The words “mi eileh” in Hebrew have the same letters as “elohim” which is God’s name associated with fear and judgment, as opposed to Hashem which denotes Compassion and Love. Yaakov, who is the paradigm of balance, is asking: why don’t your sons relate to Hashem with love as well? Yosef answers: these are children who grew up here, in Egypt, “ervat haaretz” a den of iniquity and sexual immorality. In this environment, with evil rampant, and desires beckoning on every street corner, the way to serve God is only through awareness that God is watching, that there will eventually be Judgment, and that one needs to avoid evil at all costs. This approach is necessary in a permissive society such as this, where there are no boundaries.
Rabbi Jon Leener, Prospect Heights Shul
Joseph’s most endearing quality is his capacity to center his life around God, demonstrating complete God-consciousness. In this verse, he makes it clear that he understands his children to be a gift from God. For Joseph, everything is connected and given by God. In Parshat Vayigash, when revealing himself to his brothers, he says, “Now, do not be distressed or reproach yourselves because you sold me hither; it was to save life that God sent me ahead of you.”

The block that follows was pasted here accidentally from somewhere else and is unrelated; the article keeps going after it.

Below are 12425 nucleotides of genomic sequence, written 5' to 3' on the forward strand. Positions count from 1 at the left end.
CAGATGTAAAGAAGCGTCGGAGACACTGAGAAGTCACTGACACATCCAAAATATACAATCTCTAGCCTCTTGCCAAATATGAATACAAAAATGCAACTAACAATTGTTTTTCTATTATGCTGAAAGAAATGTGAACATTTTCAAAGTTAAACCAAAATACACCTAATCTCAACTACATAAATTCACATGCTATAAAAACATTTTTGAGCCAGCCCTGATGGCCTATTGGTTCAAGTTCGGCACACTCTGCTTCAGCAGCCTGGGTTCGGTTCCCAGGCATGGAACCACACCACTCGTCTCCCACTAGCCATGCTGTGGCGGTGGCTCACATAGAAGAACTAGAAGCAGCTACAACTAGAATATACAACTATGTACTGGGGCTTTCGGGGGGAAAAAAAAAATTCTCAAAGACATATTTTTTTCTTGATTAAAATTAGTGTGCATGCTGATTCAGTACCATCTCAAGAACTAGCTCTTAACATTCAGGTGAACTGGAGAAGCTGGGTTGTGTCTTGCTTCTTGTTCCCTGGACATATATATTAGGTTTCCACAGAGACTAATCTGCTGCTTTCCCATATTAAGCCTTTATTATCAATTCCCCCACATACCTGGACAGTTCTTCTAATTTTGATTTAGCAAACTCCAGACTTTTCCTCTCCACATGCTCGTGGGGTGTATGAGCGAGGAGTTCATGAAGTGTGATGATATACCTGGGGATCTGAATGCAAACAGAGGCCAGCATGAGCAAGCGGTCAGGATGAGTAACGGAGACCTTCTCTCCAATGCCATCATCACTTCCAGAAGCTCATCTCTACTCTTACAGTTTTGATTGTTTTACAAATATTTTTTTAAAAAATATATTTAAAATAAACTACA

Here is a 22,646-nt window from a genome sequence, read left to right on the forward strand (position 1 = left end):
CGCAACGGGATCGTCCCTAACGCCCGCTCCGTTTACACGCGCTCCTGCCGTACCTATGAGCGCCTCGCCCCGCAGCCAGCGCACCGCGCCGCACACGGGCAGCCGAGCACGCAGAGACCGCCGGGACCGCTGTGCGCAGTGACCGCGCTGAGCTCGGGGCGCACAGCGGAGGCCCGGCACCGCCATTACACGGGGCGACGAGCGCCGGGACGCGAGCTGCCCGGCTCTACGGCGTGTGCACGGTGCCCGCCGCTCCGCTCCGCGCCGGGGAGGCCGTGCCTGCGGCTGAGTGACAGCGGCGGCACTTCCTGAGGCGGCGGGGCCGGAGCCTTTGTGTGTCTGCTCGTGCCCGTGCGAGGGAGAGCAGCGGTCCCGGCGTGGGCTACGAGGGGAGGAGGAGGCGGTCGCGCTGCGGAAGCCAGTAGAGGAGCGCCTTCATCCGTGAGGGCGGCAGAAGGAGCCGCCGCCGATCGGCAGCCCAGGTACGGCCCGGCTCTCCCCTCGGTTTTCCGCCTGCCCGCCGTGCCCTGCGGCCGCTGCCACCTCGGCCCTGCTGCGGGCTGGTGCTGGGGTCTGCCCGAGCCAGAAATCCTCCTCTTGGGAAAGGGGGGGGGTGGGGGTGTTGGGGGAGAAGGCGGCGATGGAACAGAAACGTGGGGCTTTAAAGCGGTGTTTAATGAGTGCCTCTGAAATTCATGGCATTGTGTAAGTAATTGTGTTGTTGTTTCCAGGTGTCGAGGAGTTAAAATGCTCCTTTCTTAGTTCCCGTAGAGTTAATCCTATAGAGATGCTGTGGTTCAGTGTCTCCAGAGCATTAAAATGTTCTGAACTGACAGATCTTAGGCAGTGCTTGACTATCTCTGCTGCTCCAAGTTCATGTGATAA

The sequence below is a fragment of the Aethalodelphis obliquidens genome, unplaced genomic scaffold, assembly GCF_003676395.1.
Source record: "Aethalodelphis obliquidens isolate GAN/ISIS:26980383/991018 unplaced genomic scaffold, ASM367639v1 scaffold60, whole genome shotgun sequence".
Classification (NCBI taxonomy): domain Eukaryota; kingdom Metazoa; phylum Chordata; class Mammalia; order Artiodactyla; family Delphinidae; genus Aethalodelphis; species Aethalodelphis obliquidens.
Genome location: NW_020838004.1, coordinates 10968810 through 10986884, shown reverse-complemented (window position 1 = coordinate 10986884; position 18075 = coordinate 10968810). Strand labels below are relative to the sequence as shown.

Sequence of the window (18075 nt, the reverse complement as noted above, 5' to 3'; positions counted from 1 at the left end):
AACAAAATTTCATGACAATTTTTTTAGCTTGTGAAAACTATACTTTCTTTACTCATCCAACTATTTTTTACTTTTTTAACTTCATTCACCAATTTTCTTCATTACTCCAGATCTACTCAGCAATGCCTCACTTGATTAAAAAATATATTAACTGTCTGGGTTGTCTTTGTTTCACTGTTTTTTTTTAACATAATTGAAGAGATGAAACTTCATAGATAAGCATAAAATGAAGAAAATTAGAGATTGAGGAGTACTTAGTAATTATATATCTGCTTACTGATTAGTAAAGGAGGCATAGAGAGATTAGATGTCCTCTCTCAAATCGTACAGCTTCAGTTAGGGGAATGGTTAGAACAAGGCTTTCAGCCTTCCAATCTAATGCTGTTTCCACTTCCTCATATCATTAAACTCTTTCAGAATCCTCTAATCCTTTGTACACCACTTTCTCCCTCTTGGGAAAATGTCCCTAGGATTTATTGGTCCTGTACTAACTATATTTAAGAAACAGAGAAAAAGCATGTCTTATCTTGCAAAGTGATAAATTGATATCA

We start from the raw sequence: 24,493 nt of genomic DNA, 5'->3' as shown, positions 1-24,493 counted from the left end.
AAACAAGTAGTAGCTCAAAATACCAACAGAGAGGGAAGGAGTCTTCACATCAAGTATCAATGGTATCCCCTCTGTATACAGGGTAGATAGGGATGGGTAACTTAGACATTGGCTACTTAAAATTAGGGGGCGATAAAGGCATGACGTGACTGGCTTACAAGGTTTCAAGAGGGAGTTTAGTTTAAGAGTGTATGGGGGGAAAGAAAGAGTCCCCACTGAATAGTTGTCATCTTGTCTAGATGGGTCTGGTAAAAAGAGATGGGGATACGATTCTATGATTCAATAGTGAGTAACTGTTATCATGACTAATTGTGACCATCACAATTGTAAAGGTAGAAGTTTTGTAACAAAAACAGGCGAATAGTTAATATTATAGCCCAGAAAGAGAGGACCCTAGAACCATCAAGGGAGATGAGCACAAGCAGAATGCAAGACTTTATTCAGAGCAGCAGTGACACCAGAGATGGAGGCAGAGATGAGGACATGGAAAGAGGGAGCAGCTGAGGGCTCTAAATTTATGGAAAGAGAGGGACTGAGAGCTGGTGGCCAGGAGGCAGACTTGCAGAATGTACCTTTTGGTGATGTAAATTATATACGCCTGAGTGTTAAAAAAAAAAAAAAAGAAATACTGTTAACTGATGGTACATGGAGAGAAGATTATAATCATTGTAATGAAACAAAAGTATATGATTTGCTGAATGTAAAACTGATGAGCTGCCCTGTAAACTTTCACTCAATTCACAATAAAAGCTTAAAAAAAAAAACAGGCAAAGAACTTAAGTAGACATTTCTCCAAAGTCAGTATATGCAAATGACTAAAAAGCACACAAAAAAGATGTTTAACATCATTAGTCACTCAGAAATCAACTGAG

In Parshat Vayeishev, when interpreting the dreams of the cupbearer and the baker, Joseph again evokes God by saying, “Do not interpretations belong to God?” If Abraham discovered God, it’s Joseph who manifests God, who is intoxicated with God. To be Joseph is to see God’s invisible hand in every aspect of his existence. This is why he has the distinguished title of “Yosef HaTzaddik” (Joseph the Righteous). In the words of Rabbi Abraham Joshua Heschel, “The pious man is possessed by his awareness of the presence and nearness of God…He feels embraced by God’s mercy as by a vast encircling space.” This is most inspiring because despite Joseph’s traumatic life, he still has the capacity to see everything as a blessing. This seems like the most relevant Torah of the current moment.
Nicholas Losorelli, Fourth Year Student at the Ziegler School of Rabbinic Studies